Parental socioeconomic status (SES) strongly influences children's language abilities but less is known about its influence on pragmatic abilities (e.g., inferring intentions from relevance implicatures). Moreover, by focussing on SES, the role of socio-cognitive engagement (e.g., joint parent-child interactions) has been overlooked.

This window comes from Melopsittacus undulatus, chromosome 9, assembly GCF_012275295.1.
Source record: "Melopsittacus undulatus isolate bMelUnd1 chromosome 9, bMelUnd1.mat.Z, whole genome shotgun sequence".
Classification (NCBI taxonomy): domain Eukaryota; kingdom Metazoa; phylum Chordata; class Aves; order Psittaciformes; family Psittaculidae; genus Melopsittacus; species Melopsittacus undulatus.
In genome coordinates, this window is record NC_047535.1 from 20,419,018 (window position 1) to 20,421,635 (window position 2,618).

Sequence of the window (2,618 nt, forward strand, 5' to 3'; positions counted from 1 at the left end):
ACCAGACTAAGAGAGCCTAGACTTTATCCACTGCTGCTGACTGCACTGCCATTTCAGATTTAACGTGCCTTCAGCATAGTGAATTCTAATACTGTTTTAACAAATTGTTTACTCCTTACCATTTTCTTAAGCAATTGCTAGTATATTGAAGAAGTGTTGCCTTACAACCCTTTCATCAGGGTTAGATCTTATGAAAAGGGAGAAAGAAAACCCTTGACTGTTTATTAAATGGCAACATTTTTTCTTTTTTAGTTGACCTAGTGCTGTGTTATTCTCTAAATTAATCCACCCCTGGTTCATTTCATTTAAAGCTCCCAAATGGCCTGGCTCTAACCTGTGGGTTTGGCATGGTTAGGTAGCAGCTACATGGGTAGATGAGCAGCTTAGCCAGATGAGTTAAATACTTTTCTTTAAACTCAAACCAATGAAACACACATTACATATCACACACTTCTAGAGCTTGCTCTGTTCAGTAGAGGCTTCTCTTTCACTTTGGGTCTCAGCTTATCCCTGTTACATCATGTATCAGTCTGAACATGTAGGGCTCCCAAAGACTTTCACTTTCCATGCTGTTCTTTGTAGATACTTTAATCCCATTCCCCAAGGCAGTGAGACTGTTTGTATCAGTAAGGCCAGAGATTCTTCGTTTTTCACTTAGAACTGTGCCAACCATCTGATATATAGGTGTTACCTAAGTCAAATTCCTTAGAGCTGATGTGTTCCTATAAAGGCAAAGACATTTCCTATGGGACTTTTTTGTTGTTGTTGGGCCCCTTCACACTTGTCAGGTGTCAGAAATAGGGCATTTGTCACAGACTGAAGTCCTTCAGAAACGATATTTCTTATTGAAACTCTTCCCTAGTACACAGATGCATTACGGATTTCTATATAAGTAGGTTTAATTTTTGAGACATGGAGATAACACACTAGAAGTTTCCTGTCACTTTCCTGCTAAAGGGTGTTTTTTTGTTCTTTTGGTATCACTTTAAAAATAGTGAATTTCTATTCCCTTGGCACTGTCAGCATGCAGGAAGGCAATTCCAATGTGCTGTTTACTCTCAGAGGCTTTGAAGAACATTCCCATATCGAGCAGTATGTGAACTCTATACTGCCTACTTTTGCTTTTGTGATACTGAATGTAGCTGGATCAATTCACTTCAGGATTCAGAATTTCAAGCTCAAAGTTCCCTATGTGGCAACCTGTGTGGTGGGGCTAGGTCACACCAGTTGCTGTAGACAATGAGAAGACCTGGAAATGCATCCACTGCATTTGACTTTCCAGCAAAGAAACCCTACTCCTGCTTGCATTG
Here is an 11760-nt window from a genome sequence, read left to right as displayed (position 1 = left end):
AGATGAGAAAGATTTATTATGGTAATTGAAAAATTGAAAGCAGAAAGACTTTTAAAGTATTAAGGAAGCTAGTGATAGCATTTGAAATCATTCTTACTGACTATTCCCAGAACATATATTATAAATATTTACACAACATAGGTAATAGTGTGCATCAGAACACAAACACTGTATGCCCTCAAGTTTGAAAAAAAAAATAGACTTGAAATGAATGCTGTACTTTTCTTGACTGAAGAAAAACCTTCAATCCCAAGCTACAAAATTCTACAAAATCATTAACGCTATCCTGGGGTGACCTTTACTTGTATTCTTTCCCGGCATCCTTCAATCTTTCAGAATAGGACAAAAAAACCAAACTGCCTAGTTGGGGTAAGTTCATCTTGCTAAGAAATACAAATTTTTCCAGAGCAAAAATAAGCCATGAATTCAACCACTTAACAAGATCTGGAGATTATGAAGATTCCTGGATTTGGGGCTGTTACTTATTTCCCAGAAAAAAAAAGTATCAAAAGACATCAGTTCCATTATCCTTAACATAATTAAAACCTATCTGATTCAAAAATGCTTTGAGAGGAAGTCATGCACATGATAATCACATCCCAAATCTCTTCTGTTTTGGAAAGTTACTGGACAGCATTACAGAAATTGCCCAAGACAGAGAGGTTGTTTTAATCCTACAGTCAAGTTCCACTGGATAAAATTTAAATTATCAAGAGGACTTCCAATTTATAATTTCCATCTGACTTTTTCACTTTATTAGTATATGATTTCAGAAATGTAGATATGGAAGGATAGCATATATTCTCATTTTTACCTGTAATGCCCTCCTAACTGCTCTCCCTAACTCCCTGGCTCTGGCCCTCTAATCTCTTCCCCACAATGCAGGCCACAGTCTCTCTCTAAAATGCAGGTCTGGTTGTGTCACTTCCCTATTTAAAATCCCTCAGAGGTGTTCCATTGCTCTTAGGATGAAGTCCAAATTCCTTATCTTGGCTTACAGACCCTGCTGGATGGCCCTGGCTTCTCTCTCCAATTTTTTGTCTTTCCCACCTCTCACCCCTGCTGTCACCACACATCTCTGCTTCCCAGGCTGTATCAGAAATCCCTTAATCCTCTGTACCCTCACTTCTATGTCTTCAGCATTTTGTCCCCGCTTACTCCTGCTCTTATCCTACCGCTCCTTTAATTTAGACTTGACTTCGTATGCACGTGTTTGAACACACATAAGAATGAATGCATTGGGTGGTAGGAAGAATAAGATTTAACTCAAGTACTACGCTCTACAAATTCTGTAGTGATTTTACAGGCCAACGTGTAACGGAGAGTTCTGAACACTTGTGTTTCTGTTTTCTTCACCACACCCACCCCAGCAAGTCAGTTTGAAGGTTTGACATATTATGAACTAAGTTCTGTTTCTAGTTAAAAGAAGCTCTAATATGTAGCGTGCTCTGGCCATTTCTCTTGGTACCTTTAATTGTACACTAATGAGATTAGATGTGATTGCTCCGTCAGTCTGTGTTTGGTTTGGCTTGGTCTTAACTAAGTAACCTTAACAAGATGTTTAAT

We tested four- and six-year-old children (n = 92) with a communication task, a questionnaire assessed parents’ SES and socio-cognitive engagement.
Socio-cognitive engagement predicted children's communication abilities while the parental educational background and income did not. This emphasizes the notion that communication is a highly socio-cognitive task, one which children perform the better the more frequently they engage in socio-cognitive interactions.